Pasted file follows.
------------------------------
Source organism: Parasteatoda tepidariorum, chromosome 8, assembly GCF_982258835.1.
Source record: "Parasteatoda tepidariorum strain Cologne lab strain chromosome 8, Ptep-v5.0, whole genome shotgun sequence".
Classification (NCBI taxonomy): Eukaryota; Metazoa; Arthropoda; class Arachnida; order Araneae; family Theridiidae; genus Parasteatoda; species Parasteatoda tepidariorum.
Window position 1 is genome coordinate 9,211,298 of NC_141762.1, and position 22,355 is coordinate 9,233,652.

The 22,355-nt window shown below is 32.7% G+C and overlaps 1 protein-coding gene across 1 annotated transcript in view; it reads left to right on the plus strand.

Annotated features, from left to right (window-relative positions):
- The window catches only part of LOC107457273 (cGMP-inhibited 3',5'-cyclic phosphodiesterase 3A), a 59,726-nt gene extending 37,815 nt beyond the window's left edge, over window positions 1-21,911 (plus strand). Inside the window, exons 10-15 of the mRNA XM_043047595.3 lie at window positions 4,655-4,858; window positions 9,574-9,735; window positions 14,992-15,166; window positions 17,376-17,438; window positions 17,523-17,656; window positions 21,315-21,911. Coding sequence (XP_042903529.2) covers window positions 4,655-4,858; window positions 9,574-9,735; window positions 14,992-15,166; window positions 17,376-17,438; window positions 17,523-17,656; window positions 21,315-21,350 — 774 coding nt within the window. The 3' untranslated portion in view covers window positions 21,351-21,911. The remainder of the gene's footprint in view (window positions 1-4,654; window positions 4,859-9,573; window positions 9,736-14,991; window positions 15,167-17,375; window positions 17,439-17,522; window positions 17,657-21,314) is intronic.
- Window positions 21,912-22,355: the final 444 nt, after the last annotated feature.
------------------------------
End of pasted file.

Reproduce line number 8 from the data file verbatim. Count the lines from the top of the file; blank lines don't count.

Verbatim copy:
- Window positions 21,912-22,355: the final 444 nt, after the last annotated feature.